ⓘ Pygmalion (1938 film)

                                     

ⓘ Pygmalion (1938 film)

Pygmalion is a 1938 British film based on the George Bernard Shaw play of the same name, and adapted by him for the screen. It stars Leslie Howard and Wendy Hiller.

The film was a financial and critical success, and won an Oscar for Best Screenplay and three more nominations. The screenplay later was adapted into the 1956 theatrical musical My Fair Lady, which in turn led to the 1964 film of the same name.

                                     

1. Adaptation

The Hungarian producer Gabriel Pascal wished to create a set of films based on Shaws works, beginning with Pygmalion, and went to see Shaw in person to gain permission to do so. Shaw was reluctant to allow a film adaptation of Pygmalion owing to the low quality of previous film adaptations of his works, but Pascal managed to convince him on the condition Shaw retained constant personal supervision of the adaptation and later went on to adapt Major Barbara, Caesar and Cleopatra and Androcles and the Lion.

The resulting Pygmalion scenario by Cecil Lewis and W.P. Lipscomb removed exposition unnecessary outside a theatrical context and added new scenes and dialogue by Shaw. Ian Dalrymple, Anatole de Grunwald and Kay Walsh also made uncredited contributions to the screenplay. A long ballroom sequence was added, introducing an entirely new character, Count Aristid Karpathy, written wholly by Shaw. Against Shaws wishes, a happy ending was added, with Eliza fleeing Higgins with Freddy but then returning to Higginss home though whether permanently or on her own terms is left deliberately ambiguous. Shaw and his fellow writers did, however, retain the controversial line "Not bloody likely!" from the plays text, making Hiller possibly the first person to utter that swear word in a British film and giving rise to adverts for the film reading "Miss Pygmalion? Not ****** likely!".

                                     

2. Cast and crew

Wendy Hiller was chosen by Shaw to play Eliza Doolittle after she had appeared in stage productions of Pygmalion and Saint Joan – though the films initial credits stated that this movie was introducing her, she had in fact already appeared on film in 1937s Lancashire Luck. Shaws choice for Higgins had been Charles Laughton. The movie also includes the very first film appearance brief and uncredited of Anthony Quayle, as an Italian wigmaker. Cathleen Nesbitt, credited here as Kathleen Nesbitt in the role of A Lady, portrayed Mrs. Higgins in the original Broadway production of My Fair Lady 18 years later.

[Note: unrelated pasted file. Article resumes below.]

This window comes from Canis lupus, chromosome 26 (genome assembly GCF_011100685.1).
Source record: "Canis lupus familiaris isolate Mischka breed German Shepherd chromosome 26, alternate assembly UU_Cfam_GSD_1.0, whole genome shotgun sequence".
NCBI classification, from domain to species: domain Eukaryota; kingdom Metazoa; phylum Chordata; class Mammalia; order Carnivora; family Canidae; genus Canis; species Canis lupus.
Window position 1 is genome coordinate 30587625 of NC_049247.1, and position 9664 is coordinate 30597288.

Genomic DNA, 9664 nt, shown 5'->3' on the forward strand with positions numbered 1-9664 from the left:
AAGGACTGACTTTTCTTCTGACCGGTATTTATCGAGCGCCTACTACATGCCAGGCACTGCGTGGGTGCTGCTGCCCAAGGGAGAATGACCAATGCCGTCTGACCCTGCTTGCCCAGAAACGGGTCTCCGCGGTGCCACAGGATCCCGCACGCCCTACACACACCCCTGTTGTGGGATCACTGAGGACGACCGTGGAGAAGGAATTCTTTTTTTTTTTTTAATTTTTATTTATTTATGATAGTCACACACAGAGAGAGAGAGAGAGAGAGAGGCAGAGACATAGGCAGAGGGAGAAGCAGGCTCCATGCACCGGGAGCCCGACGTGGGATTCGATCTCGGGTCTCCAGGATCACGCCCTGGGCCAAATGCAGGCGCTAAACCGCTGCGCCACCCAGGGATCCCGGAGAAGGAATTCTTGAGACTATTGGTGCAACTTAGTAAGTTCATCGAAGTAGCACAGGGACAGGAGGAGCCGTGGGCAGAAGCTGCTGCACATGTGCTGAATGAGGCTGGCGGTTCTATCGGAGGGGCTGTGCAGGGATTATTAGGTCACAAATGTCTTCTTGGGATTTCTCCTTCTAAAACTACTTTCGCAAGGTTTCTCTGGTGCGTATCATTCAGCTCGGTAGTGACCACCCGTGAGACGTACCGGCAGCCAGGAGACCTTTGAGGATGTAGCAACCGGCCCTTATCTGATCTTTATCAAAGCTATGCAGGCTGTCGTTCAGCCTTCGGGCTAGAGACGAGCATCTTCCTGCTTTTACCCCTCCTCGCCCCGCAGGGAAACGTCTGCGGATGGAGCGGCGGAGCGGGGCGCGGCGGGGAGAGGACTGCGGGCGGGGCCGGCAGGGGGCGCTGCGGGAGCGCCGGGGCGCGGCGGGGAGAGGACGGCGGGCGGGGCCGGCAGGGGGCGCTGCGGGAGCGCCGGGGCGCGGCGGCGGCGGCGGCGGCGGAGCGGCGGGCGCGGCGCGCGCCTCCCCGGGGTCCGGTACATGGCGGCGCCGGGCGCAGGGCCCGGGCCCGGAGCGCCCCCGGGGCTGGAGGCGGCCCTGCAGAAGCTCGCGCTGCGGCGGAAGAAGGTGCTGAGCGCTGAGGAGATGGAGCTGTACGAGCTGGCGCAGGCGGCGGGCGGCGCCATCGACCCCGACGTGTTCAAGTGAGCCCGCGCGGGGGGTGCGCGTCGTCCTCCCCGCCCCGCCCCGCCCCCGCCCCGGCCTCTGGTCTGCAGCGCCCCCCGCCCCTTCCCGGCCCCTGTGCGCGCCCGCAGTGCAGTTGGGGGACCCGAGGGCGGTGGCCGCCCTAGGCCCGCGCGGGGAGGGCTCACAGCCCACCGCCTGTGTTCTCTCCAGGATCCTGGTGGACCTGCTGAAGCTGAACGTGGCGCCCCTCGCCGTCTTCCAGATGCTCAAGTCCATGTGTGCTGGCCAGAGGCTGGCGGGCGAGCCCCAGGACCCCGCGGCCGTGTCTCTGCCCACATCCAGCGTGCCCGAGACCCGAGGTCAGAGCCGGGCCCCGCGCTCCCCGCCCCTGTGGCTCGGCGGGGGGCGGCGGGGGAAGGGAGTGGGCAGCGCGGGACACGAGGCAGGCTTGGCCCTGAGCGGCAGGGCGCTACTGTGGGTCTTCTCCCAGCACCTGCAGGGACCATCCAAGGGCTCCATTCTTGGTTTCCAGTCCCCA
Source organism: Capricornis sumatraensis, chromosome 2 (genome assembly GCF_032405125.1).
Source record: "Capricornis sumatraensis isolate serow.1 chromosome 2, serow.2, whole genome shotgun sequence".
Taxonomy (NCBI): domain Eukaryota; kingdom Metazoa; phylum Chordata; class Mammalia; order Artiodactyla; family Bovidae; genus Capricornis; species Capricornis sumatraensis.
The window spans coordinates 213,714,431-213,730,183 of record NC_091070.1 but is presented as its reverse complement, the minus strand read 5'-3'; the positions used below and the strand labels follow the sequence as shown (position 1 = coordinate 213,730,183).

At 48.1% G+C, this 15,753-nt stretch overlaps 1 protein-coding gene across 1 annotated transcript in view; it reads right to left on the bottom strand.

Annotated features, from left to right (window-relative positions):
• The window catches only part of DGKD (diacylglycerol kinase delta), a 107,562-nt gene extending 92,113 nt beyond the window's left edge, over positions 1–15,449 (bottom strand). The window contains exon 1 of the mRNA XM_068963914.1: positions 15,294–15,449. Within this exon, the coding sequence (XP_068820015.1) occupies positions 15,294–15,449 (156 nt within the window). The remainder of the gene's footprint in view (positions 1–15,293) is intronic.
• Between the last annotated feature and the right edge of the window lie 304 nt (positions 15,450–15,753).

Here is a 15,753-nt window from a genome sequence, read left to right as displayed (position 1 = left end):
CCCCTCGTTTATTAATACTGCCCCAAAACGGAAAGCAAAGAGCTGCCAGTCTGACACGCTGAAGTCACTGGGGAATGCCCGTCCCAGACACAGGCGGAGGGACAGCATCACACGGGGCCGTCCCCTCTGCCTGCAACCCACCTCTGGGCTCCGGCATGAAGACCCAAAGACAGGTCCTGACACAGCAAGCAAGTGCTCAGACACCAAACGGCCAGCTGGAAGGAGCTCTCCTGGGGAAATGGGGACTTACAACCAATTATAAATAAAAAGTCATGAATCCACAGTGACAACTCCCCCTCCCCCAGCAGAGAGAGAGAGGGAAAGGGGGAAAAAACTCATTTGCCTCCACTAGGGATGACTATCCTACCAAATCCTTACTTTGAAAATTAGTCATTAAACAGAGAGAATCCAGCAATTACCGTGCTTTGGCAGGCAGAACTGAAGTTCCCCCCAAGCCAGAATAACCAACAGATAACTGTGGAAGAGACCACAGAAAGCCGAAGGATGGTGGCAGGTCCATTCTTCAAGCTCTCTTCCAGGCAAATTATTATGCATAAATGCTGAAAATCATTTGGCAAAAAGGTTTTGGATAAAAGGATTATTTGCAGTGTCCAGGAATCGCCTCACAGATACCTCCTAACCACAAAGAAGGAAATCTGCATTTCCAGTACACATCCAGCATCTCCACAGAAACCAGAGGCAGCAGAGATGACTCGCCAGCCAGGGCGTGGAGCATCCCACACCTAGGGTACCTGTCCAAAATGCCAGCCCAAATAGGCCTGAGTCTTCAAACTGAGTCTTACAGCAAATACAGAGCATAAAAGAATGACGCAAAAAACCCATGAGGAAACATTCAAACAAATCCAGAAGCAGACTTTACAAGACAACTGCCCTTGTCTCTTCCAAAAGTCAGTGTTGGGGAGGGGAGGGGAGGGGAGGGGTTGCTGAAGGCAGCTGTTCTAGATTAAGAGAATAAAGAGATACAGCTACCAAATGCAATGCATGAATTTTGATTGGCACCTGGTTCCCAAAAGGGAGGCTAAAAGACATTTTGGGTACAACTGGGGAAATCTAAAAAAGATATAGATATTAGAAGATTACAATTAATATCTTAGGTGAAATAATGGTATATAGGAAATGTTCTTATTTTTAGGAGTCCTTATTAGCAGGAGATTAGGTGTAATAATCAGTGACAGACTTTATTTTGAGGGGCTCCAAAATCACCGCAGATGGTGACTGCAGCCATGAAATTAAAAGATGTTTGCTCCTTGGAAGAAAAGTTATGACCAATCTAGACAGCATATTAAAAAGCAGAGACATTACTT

The films crew included David Lean on his first major editing job; he also directed the montage sequence of Higgins teaching Eliza, set designer Laurence Irving and the camera operator Jack Hildyard who later did the photography for Leans The Bridge on the River Kwai, The Sound Barrier and Hobsons Choice.

                                     

3. Cast

  • Ivor Barnard as Sarcastic Bystander
  • Jean Cadell as Mrs. Pearce
  • Iris Hoey as Ysabel, Social Reporter
  • Leslie Howard as Professor Henry Higgins
  • Everley Gregg as Mrs. Eynsford-Hill
  • Scott Sunderland as Colonel George Pickering
  • Wendy Hiller as Eliza Doolittle
  • Frank Atkinson as Taxi Driver
  • Violet Vanbrugh as the Ambassadress
  • Kate Cutler as The Grand Old Lady
  • Cecil Trouncer as First Policeman
  • Viola Tree as Perfide, Social Reporter
  • Esme Percy as Count Aristid Karpathy
  • Irene Browne as the Duchess
  • David Tree as Freddy Eynsford-Hill
  • Wally Patch as First Bystander
  • Stephen Murray as Second Policeman
  • Wilfrid Lawson as Alfred Doolittle
  • Eileen Beldon as Mrs Higgins’s Parlourmaid
  • Leueen MacGrath as Clara Eynsford-Hill
  • O. B. Clarence as Mr. Birchwood, the Vicar
  • Marie Lohr as Mrs. Higgins
  • Cathleen Nesbitt as Old Lady
  • H. F. Maltby as Second Bystander

Uncredited

  • Leo Genn as a Prince
  • Moyna Macgill as a Woman Bystander
  • Anthony Quayle as Elizas Hairdresser
  • Patrick Macnee as an Extra


                                     

4. Reception

George Bernard Shaw, Cecil Lewis, Ian Dalrymple, and W.P. Lipscomb won the 1938 Academy Award for Writing Adapted Screenplay. The film also received nominations for Best Picture, Best Actor Howard and Best Actress Hiller. Shaws reaction to his award was: "Its an insult for them to offer me any honour, as if they had never heard of me before – and its very likely they never have. They might as well send some honour to George for being King of England." However, his friend Mary Pickford later reported seeing the award on display in his home.

At the 1938 Venice Film Festival, Leslie Howard won the Volpi Cup and the film was nominated for the Mussolini Cup.

The copyright of the film Pygmalion lapsed in the United States in 1966 after its rights holder, Loews Incorporated, failed to renew its copyright registration; as such, the film entered the public domain. However, in the 9th Circuit case Russell v. Price 1979, Shaws estate was able to assert its rights in the underlying work Shaws play, and thus retain control over the films distribution and public performance in the United States as a derivative work. US copyright in Shaws play ended in 1988, which also restored the film to public-domain status.